Artistic avenue or too-cute cul-de-sac?
By Michael Chabon Fourth Estate, 468pp, $29.99
ADECADE ago Michael Chabon appeared destined to be one of the great writers of his generation. After two acclaimed novels, The Mysteries of Pittsburgh and Wonder Boys (filmed by Curtis Hanson) he had, with his third book, The Amazing Adventures of Kavalier & Clay, managed not just to win a Pulitzer prize in 2001 but to find a register and subject that felt genuinely fresh.
Yet in the years since the 2007 publication of his fourth novel, the well received alternative history thriller The Yiddish Policeman’s Union, Chabon has pursued a different path, devoting his time to Hollywood (he was one of the writers of the ill-fated Edgar Rice Burroughs adaptation John Carter) and to a curious assortment of often illtempered essays exploring pulp and genre literature.
It’s probably not coincidental, then, that Chabon’s new novel, Telegraph Avenue, feels like a book with a lot riding on it. Set in Oakland, California, it centres on a music shop, Brokeland Records, a ‘‘ church of vinyl’’ located on the boundary between Oakland and its upmarket neighbour, Berkeley, and run by friends Archy Stallings and Nat Jaffe.
As the novel opens it’s the summer of 2004 and Brokeland is slowly going under, squeezed by changing fashion and the rise of the internet.
Yet when ex-NFL footballer turned businessman Gibson ‘‘ G Bad’’ Goode announces plans to open his next ‘‘ Thang’’, as he calls his massive entertainment and retail complexes, two blocks south of Brokeland, Archy and Nat are faced with the prospect of imminent closure. Although equally threatened, the two men respond differently.
For the misanthropic Nat, a white man with a passion for black music and culture, it is a call to arms to protect the cultural and ethnic diversity of his home from the corporate depredations of Goode (whose company is called, rather unsubtly, Dogpile). For Archy, who is black, it is a more complex proposition, especially after Goode offers him a job running the Thang’s vinyl department.
Archy’s home life is a mess. His wife, Gwen, who is expecting their first child, has kicked him out after discovering that not only has he been sleeping with another woman but he has a teenage son, Titus, he’s never seen fit to reveal to her (and who has now arrived unannounced in Oakland).
Meanwhile, Gwen and Nat’s wife, Aviva, who run a midwifery partnership together, have had a complaint lodged against them after a routine birth goes wrong. Then Nat’s cinephile son, Julie, falls in love with Titus. And, finally, Archy’s ex-junkie father, a smalltime blaxploitation kung fu star in the 1970s, has turned up, seeking Archy’s help financing the movie he thinks will restart his career.
This sort of overstuffed plotting has served Chabon well in the past but in Telegraph Avenue it’s considerably less effective. Despite the many plot strands there’s just too little at stake for the characters, meaning the book manages the unenviable trick of being frenetic and uninvolving. It’s a problem that’s exacerbated by the lack of a clear focus: for all the allusive potential of its title the book never feels grounded in reality.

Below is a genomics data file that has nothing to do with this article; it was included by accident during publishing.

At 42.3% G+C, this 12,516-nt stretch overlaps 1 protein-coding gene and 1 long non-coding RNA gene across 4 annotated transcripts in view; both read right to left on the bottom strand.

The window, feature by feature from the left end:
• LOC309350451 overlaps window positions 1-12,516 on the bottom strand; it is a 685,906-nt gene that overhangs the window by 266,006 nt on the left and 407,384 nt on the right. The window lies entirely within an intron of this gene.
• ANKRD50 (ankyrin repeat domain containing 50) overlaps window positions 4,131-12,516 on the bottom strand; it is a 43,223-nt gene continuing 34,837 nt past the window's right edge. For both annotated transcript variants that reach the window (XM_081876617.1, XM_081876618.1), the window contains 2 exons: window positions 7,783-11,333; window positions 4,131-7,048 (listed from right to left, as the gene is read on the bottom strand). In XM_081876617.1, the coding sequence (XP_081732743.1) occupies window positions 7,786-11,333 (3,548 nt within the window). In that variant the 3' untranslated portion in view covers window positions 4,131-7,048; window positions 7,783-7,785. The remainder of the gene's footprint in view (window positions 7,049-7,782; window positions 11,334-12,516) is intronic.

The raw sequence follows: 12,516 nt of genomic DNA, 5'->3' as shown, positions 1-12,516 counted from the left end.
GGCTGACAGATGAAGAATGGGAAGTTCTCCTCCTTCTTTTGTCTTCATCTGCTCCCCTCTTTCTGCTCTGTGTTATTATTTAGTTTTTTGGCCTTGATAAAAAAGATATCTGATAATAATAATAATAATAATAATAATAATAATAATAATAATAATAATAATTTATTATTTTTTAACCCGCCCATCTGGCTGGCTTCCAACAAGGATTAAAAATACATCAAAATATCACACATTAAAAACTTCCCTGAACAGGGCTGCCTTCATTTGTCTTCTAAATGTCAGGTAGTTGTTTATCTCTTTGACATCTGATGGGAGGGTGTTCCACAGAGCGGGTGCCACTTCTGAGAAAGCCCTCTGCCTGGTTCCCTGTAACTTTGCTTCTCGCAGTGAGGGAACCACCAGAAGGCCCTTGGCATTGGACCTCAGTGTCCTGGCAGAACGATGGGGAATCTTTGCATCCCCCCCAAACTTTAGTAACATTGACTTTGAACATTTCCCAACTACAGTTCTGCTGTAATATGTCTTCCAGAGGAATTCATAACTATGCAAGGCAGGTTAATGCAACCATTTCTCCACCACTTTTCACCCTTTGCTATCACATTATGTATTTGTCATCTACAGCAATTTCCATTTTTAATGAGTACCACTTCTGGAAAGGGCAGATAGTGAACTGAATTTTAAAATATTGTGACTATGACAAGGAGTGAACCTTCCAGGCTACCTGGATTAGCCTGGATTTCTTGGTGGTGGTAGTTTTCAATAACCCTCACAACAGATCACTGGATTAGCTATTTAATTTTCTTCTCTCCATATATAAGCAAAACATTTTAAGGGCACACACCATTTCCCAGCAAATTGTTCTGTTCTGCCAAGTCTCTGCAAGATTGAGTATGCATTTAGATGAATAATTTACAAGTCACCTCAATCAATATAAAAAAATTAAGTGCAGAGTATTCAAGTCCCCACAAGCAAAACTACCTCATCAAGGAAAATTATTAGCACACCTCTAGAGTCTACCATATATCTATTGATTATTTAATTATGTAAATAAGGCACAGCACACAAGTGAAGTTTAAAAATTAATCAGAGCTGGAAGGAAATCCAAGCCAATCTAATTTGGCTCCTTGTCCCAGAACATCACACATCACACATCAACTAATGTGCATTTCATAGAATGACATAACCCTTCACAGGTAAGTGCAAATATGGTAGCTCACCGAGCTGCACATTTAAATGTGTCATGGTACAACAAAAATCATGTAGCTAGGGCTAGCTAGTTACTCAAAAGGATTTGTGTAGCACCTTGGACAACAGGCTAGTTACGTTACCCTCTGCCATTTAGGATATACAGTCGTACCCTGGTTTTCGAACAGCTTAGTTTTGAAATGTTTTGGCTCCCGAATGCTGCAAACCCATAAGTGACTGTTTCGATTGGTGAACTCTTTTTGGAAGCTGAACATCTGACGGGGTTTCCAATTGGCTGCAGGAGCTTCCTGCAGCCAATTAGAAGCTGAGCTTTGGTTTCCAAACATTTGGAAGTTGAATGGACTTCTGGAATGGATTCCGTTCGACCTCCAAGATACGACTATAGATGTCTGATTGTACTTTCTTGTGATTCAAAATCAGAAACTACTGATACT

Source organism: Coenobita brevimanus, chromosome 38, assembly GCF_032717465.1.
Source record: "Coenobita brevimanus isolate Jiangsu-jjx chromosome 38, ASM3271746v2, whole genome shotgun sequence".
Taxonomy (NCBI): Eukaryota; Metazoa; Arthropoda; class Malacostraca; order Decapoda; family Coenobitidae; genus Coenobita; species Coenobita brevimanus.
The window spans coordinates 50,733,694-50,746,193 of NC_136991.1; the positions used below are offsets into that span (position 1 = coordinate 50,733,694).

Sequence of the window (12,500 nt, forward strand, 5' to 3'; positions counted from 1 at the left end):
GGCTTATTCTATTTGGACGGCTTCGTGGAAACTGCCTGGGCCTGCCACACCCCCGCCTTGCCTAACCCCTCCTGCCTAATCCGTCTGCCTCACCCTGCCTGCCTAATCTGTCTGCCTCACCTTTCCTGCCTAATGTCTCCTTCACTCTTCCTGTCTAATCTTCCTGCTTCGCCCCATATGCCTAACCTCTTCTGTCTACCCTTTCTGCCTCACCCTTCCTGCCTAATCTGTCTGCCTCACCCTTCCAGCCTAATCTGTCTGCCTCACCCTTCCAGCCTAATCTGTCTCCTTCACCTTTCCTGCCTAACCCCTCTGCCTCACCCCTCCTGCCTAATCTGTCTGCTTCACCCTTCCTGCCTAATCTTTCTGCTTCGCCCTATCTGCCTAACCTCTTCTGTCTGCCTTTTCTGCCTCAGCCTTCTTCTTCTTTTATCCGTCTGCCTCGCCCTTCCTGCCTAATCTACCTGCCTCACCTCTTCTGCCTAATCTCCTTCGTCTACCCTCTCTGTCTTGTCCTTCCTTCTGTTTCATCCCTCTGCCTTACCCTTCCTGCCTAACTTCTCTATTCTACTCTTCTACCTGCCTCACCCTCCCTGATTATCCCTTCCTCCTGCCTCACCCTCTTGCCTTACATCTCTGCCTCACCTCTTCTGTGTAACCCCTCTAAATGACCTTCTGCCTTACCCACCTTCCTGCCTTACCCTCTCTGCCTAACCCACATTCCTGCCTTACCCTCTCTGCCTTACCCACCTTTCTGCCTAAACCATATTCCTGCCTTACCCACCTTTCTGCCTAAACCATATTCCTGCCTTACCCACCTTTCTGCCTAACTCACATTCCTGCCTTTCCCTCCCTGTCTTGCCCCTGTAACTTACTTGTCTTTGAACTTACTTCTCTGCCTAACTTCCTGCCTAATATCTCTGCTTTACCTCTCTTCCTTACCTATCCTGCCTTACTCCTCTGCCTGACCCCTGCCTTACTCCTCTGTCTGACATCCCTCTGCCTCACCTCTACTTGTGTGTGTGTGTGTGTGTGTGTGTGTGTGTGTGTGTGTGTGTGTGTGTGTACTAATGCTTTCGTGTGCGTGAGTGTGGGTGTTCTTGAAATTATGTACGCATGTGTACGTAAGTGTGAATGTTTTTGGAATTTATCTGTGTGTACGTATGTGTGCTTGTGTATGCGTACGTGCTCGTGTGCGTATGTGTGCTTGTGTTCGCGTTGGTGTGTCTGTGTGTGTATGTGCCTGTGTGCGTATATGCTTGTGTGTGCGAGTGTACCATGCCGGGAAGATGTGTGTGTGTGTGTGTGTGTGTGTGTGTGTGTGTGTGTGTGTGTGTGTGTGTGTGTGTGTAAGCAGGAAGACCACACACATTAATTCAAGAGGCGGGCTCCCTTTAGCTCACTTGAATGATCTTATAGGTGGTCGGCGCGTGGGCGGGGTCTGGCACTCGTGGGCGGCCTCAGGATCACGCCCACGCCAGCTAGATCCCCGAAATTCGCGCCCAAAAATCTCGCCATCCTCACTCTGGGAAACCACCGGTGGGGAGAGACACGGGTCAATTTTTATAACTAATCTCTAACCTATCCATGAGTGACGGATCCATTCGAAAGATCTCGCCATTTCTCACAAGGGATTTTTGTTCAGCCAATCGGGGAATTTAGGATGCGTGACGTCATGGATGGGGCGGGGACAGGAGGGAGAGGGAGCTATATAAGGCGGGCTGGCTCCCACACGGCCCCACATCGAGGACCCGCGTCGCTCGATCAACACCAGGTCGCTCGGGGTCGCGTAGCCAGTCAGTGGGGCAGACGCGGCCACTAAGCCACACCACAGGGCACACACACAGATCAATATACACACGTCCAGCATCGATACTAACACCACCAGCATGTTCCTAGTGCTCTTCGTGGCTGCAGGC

Of course neither problem should be insurmountable, especially for a stylist as gifted as Chabon. As Wonder Boys and Kavalier & Clay demonstrate, his success rests in large part on the sheer energy and inventiveness of his prose.
Yet for the most part the writing in Telegraph Avenue feels anxious and over-busy, a riot of similes and metaphors and jivetalking constructions that serve only to underline the artificiality of the whole.
The problem isn’t a lack of spark; indeed in many places it’s difficult not to be struck by the cleverness of images and throwaway lines such as the description of a ‘‘ gap-toothed drummer who looked older than he probably was, a hundred and ten in dope years’’.
Instead it’s that Chabon seems to be demonstrating the speed with which the oncerevelatory devices of writers such as Jonathan Franzen, David Foster Wallace (and indeed Chabon), the vernacular energy of their prose and its blurring of high and pop culture, seem to be lapsing not just into manner but parody.
Nowhere is this tendency clearer in this book than in the 12-page section written in a single sentence that clearly is meant to be a stylistic coup de grace.
None of which is to say Telegraph Road isn’t without its pleasures. In the final quarter the book finally does find its feet, and for 80 pages or so provides an eloquent reminder of the generosity and expansiveness that make so much of Chabon’s work so wonderful. Likewise, there are the real pleasures of the details, not just the deft way the book interweaves real and imaginary pop cultural arcana but also the playful manner in which elements — such as the talking parrot owned by the man Archy sees as the closest thing he had to a father — invoke Chabon’s other books, and suggest yet again the existence of some shared universe they all inhabit.
Michael Chabon blurs high and pop culture